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    I think everyone has covered most of the serious points (good work on the lighting etc) so that leaves the picky stuff that everyone points out to me that I've missed. ;)

    Unlike Dan I assumed that she wasn't high but she does looked b.o.r.e.d. (get on with it Mother, I want to get back to snapchat!).
    Do you talk as you shoot? Talk to your subject, joke, encourage, DIRECT them towards the expression you want and when they hit it or even get close ENTHUSE and tell them how fantastic they look. That was hard for me to learn to do but it is SO worth the effort because it works wonders and you see your subject start to glow and perform for the camera.
    Shoulders. The hair over her right shoulder in this case prevents football shoulders but it's good practice to have your female subjects stand at an angle of about 35 to 45 degrees and turn their heads towards the camera.
    Before you shoot a series of shots look at your subject and check for things that are out of place. She may have been perfect when she entered the studio or for the previous batch of shots but check again. Somehow that necklace got skewed around and it's distracting.

    This is all stuff I learned from some of the stalwarts here to whom I owe what small skill I have gained over the last few years. It feels odd to be passing it on. :)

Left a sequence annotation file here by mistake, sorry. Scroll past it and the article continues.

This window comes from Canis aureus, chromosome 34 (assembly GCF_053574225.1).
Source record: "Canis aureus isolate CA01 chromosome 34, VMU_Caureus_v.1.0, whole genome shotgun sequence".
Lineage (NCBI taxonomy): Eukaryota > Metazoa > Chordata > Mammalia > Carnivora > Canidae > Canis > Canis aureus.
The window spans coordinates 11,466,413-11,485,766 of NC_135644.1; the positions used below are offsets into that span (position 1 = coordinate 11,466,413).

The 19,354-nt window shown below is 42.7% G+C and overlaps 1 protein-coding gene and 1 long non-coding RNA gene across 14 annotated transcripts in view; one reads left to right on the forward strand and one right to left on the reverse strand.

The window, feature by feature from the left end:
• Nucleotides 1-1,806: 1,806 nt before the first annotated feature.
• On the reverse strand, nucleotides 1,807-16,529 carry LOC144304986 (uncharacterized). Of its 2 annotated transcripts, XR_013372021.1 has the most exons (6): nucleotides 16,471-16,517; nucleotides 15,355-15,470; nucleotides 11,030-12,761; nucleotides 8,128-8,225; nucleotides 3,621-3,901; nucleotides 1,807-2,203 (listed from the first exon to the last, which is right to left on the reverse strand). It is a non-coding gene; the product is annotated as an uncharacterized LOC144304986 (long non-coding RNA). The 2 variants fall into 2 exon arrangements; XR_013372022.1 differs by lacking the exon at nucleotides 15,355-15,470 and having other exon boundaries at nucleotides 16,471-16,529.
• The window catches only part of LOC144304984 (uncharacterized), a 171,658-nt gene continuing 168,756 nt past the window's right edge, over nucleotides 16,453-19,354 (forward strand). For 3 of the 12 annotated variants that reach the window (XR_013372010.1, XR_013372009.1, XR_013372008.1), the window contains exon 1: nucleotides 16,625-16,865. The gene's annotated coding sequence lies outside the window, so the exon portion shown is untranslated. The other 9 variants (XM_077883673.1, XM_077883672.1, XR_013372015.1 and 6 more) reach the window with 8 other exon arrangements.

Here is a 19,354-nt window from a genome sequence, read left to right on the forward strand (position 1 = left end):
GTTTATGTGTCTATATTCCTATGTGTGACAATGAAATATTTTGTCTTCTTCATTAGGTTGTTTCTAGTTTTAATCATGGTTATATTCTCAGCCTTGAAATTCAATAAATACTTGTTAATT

I will add in fairness that young teens (especially your own kids) who have their arms twisted to model for you are notoriously difficult subjects. No matter how attractive they are they tend to lack confidence. I personally much prefer to shoot women over 25, or even better, women over 45. :)

    P.S. All my studio strobes are stuff off Ebay or Amazon and the only item that cost more than about £60 is my new vinyl wall mounted backdrop. If you can afford it brand names are fine but you don't have to break the bank and reduce your family to penury :D.
     
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  12. Cortian

    Cortian No longer a newbie, moving up!

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    I don't know portrait work from nothin', so take the following FWIW...

    Built this the other day, based on member @ac12's suggestion, I believe it was:

    [​IMG]

    It's aluminium foil tacked to cardboard with spray-on adhesive, non-shiny-side-out. (N.B.: He suggested crumpling it, with shiny-side-out, I assume.)

    I haven't tried it, yet.

    I prefer it, too, but what I've seen and read suggests sufficient continuous light is really expensive.

    I have read that the further back you can be (w/in reason) the less it freaks out your subject. There are also DoF considerations, from my limited experience with other subjects. (Mainly cats :).)

    Heed colour temperature.

    I have an OttLite I bought for macro work. It's alleged to have a colour temperature similar to daylight. I believe speedlights are a similar temperature. But normal room incans, LEDs, fluorescents, halogens, etc. would be a mismatch. A white card can't fix that, because the different light sources will almost certainly have different angles of incidences.

    I have seen professionals that came in to do product photography where I used to work use continuous light and speedlights together. They'd have these gigantuous reflective umbrella things set up to light the entire "stage," then speedlights in addition.

    Re: The photo. My only thought was the shadows were too deep, but, as I said: I don't know from portrait photography.